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Kalraii
11-26-2016, 01:54 AM
Hiya - As a new Uke player this is my first ever (YAY) string instrument but I am not new to music as a craft. Practically born and raised on classical piano music/technique and while a lot of my knowledge is transferable (sight reading/music theory etc), as expected, I am definitely struggling with things that are NOT.

Such as strumming patterns and strumming overall to a piece of music with standard musical notation (that is, minus any strumming advice/cues). SO then, is it good practice to strum down on the beat and up on the off? When using different strumming patterns do I forgo this "rule" and just ensure the pattern fits the time sig?

Thanks for letting me pick your brains! x

Croaky Keith
11-26-2016, 02:44 AM
There are tutorials on the web of many different methods - but it is mainly down to practice, as ever. :)

I tend to pick melodies & have trouble keeping to a strum pattern, but there seems to be 2 schools of thought about strumming.
1) You pick a pattern & play it all the way through a song.
2) You play what 'feels' right.

DownUpDave
11-26-2016, 02:58 AM
Strumming is a funny or weird thing because it does go against convention ie classical piano for instance. Many many people new to the ukulele ask for advice about strumming. I usually strum to the time signature and try and get the pattern within the measure.

BUT strumming, when done well, adds soul and feeling to the piece. Because of this the rules are bent and strumming is more about feel and groove than adherence to a set pattern. Check out website "Ukulele in the Dark" by Guido Heistk, go to strumming archives. He also has an instructional DVD "Hear the Strum".

Barrytone
11-26-2016, 05:07 AM
I'm a "strum to the feel of the music" player. I try to syncopate my rhythm at the end of a phrase or passage, where appropriate. It is important to emphasise rhythm by striking the strings with more attack on down or up strokes and either on or off the beat. Also practice "ghost strokes" up or down movements without hitting the strings. Then there are the other "Dark Arts" including: double/triple strums, split strokes, pinches and plucks. There is a lifetime of learning and thanks to the "net" it is just a click or swipe away....oh and practice.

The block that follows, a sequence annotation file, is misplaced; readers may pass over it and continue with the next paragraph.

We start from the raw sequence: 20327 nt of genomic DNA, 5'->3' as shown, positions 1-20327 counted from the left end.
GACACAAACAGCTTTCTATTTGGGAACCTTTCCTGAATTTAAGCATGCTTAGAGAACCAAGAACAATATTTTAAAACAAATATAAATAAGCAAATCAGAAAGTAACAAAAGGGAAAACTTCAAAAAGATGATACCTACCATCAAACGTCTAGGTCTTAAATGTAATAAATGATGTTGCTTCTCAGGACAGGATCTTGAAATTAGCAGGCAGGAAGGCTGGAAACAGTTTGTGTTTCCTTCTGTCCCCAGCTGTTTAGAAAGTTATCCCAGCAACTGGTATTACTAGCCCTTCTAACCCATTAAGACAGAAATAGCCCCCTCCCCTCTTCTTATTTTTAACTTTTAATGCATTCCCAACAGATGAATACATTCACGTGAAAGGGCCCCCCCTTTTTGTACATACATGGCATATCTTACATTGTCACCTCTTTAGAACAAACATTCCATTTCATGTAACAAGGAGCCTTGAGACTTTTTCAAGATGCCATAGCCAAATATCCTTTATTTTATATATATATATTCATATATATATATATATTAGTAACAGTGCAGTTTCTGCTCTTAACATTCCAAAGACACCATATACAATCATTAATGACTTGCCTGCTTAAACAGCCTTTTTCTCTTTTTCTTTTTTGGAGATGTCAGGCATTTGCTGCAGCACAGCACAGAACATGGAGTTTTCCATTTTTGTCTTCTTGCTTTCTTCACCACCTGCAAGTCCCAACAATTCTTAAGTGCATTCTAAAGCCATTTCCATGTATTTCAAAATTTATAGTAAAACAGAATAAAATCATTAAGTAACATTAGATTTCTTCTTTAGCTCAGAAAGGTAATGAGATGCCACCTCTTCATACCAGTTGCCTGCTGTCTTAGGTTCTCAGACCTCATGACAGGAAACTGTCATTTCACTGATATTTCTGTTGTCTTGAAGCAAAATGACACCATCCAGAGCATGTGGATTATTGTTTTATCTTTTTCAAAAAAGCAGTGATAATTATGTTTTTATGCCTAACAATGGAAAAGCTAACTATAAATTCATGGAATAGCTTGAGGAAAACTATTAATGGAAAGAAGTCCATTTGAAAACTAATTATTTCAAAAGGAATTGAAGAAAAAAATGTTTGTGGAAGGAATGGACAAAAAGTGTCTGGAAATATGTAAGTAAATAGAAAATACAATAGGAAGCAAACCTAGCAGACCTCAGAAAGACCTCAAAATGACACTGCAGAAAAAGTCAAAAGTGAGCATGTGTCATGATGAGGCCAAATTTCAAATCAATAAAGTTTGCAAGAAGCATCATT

Rllink
11-26-2016, 05:47 AM
I'm a "strum to the feel of the music" player. I try to syncopate my rhythm at the end of a phrase or passage, where appropriate. It is important to emphasise rhythm by striking the strings with more attack on down or up strokes and either on or off the beat. Also practice "ghost strokes" up or down movements without hitting the strings. Then there are the other "Dark Arts" including: double/triple strums, split strokes, pinches and plucks. There is a lifetime of learning and thanks to the "net" it is just a click or swipe away....oh and practice.A lot of ukulele players feel the same way as Barrytone. I think that there is some intuitiveness that comes with ukulele playing that also allows for a lot of creativity. When it comes to strumming, the basic up down strum is just a starting point. The ukulele players that I know strum with feeling and not convention.

kohanmike
11-26-2016, 06:24 AM
I'm a reasonably good strummer, played rhythm guitar for almost 50 years before taking up the uke, but when I first tried the strum Iz uses on "Somewhere Over the Rainbow" I absolutely couldn't get it. I put it aside and continued to play all the songs done in the uke group I joined, practiced them constantly, then a few months later I happened to try the "Rainbow" strum again and wow, there it was, just like that. So start out simple and as you get more proficient, you'll actually find yourself almost automatically adding nuances.

jer
11-27-2016, 10:24 AM
For me, it's more about feel. Strumming is often very percussive, although it doesn't have to be. It's a good practice to mute all strings with your left hand (assuming you play right handed) and practice just strumming the strings with your right hand. Think of it as strictly percussion and find the beat of the music, so to speak. Learn to do your own thing that fits your ear within the music. I think trying to adhere to a certain strum pattern or way of doing things is very limiting when it comes to this kind of thing.